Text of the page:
Q. Hi Mike: I have two "Pia" hydrangeas planted in clay pots that I would like to keep in their pots. What should I do to winter them over? I live in a townhouse, don't have a garage, and have very limited garden space in the front of the house. Can I wrap the outer part of the pot to keep it from freezing and just keep the pots in front of the house? And would I need to water them or just let them go completely dormant? Thanks in advance,
- ---Isabel; near Washington, DC
Mike: a friend gave me a hydrangea clipping from her garden. It has been growing well in an earthenware pot, and is now about 12" high. Whenis a safe time to plant it? What, if any, soil preparation do you recommend?What kind of fertilizer do I use? Thanks!
- ---Louise; Pottstown, PA
What is the best place to over-winter perennials in pots? I have Black-eyedSusan,
iris, lily of the valley, lambs ears, bee balm, etc. Thanks
- ---Audrey, Bethlehem PA
Hi: I enjoyed your recent "will my herbs survive the winter" Question of the Week. Unlike the suburban listener who asked that question,I garden in the middle of the city with most of my herbs in terra cotta pots. What do I have to do to keep them safe through the winter? They are not fancy varieties, and may be fairly hardy—but I was wondering if the terracotta pots will crack or anything? Thanks!
- ---Kate in Philadelphia
A. Excellent timing ladies! Thanks to you se, we're going to save a lot of plants—and pots—this winter.
First, it is EXTREMELY likely that pots made of terra cotta, clay or any other heavy, stone-like material will indeed shatter if left outside over winter. When the soil inside freezes and thaws, it cracks the poor pots wide open. I've even lost EMPTY pots left outside during really severe winters. So lesson #1: Don't leave stoneware containers outside overwinter if you're gonna get all whiney when they break.
Second, there is a strong possibility that plants left outside in any kind of pot in areas where the temperature drops below freezing will die.Pots simply don't provide the kind of protective insulation for those roots that being buried in the soil does. And you ladies can't use the trickI detailed last week—bringing peppers, impatiens and other tropical plants indoors to provide color in your home over the winter—because the plants named in this week's questions require a certain number of hours of winter chilling to flower correctly, OK?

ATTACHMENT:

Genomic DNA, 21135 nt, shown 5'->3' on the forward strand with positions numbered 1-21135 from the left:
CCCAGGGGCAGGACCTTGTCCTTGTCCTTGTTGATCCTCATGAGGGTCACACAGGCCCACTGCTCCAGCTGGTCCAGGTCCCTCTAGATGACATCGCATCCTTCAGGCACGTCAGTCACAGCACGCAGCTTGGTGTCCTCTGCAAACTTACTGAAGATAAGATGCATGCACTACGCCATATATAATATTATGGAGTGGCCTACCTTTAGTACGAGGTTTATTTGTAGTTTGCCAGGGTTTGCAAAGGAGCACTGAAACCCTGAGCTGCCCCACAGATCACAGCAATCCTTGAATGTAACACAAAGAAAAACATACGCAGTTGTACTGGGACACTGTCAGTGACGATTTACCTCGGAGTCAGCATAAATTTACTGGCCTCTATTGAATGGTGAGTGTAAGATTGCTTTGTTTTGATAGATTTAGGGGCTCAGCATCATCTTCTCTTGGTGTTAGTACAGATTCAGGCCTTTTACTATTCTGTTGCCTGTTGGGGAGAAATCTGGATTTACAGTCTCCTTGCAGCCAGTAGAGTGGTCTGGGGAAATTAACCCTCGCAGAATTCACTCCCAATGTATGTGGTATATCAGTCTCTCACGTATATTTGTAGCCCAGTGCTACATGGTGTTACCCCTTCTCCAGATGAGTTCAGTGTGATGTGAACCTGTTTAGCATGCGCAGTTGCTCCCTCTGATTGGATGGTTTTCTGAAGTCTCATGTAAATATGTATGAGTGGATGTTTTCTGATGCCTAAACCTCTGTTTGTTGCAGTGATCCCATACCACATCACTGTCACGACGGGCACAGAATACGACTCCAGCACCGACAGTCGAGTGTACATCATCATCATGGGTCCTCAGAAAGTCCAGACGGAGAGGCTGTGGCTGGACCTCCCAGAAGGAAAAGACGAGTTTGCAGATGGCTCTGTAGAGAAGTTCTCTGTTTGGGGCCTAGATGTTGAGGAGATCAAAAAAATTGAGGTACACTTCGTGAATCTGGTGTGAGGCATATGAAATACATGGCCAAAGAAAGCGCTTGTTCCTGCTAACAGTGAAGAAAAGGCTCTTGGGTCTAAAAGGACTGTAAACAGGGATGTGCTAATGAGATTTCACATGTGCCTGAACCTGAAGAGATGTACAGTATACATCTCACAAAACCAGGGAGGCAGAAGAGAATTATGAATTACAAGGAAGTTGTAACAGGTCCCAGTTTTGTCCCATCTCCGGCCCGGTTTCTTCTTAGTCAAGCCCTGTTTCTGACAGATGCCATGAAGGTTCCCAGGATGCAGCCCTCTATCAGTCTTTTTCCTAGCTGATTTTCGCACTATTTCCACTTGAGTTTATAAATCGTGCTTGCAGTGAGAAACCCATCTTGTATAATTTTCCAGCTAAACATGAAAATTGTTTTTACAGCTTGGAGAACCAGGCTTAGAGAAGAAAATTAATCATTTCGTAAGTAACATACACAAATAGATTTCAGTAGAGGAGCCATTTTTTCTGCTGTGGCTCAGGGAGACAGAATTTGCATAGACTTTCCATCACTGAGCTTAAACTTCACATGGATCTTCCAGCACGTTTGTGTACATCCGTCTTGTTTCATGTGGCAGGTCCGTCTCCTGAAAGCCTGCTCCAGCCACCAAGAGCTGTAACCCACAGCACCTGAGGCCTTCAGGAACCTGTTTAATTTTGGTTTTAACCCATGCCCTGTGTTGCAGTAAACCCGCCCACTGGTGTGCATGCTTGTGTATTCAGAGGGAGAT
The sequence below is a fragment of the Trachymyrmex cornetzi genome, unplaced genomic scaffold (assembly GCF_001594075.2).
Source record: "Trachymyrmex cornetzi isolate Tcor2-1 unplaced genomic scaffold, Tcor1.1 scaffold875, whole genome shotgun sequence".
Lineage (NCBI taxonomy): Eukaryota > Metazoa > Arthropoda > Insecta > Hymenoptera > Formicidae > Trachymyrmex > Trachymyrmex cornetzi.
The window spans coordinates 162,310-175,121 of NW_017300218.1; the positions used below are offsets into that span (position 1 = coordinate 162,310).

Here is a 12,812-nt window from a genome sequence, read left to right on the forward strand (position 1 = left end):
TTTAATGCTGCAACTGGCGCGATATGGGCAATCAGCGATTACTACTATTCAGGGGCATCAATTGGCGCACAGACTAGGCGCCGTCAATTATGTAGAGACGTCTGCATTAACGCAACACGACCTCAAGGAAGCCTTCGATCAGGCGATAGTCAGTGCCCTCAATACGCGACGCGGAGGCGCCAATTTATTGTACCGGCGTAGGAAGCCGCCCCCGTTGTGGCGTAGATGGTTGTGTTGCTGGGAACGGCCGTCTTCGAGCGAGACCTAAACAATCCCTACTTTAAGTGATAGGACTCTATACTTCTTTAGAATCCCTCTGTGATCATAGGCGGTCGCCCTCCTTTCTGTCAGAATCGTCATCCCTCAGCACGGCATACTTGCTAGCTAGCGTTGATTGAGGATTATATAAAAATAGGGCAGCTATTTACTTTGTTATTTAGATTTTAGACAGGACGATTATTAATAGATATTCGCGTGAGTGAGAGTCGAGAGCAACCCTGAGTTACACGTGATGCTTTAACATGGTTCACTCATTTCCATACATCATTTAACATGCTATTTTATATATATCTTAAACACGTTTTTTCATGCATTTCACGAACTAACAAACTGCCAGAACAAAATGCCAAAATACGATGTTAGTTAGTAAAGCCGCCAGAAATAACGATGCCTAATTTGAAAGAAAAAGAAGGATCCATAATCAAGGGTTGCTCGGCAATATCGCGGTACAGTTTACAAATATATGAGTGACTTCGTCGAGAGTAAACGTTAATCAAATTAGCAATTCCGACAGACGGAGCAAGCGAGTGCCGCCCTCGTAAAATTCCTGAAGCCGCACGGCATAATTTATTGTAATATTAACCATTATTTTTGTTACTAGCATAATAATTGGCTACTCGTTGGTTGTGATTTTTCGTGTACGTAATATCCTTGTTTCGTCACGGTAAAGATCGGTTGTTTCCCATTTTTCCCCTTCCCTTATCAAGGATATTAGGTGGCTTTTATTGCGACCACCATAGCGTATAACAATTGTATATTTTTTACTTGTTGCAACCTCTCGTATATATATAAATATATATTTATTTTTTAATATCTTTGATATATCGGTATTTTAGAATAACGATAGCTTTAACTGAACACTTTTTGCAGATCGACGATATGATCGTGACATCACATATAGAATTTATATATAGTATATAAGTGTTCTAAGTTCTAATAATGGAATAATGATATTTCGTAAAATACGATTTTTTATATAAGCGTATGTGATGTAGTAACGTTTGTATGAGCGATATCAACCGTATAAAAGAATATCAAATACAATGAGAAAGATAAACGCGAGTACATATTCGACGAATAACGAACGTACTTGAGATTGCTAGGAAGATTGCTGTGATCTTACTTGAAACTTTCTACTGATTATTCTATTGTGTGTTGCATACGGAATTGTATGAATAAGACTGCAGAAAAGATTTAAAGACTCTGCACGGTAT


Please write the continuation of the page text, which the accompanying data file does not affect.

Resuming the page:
Now—here are your four basic potted perennial plant options for winter.
1) Plant the plants. Even if you intend to dig them up again in the Spring, these kinds of perennials do best when their roots are tucked into good old garden soil over the winter. (And now through fall is the perfect time to plant!) Just take them out of their pots and put them in the ground anywhere you can find that drains well. If there's absolutely NO room at your place, ask a friend or relative if you can plant them at their house for the winter. Plant at the same depth they were in their pots, and water them well. Water once a week from now till frost if we don't get any rain,and again if we go a month or more without moisture over winter.
2) Plant the pots. Again, not if they're terra cotta. But plastic pots can be 'planted' right in the ground. This may seem foolish, but it actually provides all the benefits of in-ground insulation without any risk of transplant shock—and it protects the plants' roots from underground winter gnawing by voles. Just bury the pots, water as directed above and dig them out again in the Spring.
3) Gather all your pots together, place them against the North or east facing side of your home and cover them a good foot deep in shredded (NOT 'whole'!) leaves after the trees give up their previous "Fall Gold". Tobe safe, I'd remove plants from terra cotta pots and lay the plants down on the ground sideways with as much soil still attached to their root sas possible. (Leave plants inside plastic pots for that little extra vole—and rabbit and mousey—protection.) Dig them out of there as soon as the weather warms up in Spring and put them back out where you want them. You don't have to wait until after the last frost—they can take a chill, just not a really deep freeze.
4) Take the pots into a cool, dark place that will remain between 40and 50 degrees and allow them to go dormant. Water them once when you put them down and then leave them alone till Spring, when you will take them back outside as soon as the weather warms. Water them well right away,and until we get rain.
Oh and that new hydrangea wants to be planted right now (almost EVERYTHING likes to be planted in the Fall!) in full sun to part shade in a very rich soil. So put lots of compost in the hole—which is also the plant food part of the equation: Compost!A whole bunch now and then a fresh inch a year on top of the soil. No plant enjoys chemical fertilizers, but hydrangeas like them least of all.
So do NOT use chemical fertilizers! I will know if you do, and I will send Robby the Organic Robot after you.
You Bet Your Garden Question of the Week ©2005Mike McGrath